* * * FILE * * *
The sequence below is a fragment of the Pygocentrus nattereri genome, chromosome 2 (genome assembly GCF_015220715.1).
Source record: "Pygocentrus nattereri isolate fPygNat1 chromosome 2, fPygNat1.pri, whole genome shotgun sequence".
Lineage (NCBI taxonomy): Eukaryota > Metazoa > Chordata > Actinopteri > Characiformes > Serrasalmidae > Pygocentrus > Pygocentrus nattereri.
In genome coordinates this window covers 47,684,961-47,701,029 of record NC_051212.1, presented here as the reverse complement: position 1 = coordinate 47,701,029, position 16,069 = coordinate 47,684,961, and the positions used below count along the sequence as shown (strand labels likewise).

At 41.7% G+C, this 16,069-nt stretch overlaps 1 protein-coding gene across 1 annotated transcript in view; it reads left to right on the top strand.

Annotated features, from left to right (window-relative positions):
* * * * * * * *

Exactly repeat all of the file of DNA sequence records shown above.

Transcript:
The sequence below is a fragment of the Pygocentrus nattereri genome, chromosome 2 (genome assembly GCF_015220715.1).
Source record: "Pygocentrus nattereri isolate fPygNat1 chromosome 2, fPygNat1.pri, whole genome shotgun sequence".
Lineage (NCBI taxonomy): Eukaryota > Metazoa > Chordata > Actinopteri > Characiformes > Serrasalmidae > Pygocentrus > Pygocentrus nattereri.
In genome coordinates this window covers 47,684,961-47,701,029 of record NC_051212.1, presented here as the reverse complement: position 1 = coordinate 47,701,029, position 16,069 = coordinate 47,684,961, and the positions used below count along the sequence as shown (strand labels likewise).

At 41.7% G+C, this 16,069-nt stretch overlaps 1 protein-coding gene across 1 annotated transcript in view; it reads left to right on the top strand.

Annotated features, from left to right (window-relative positions):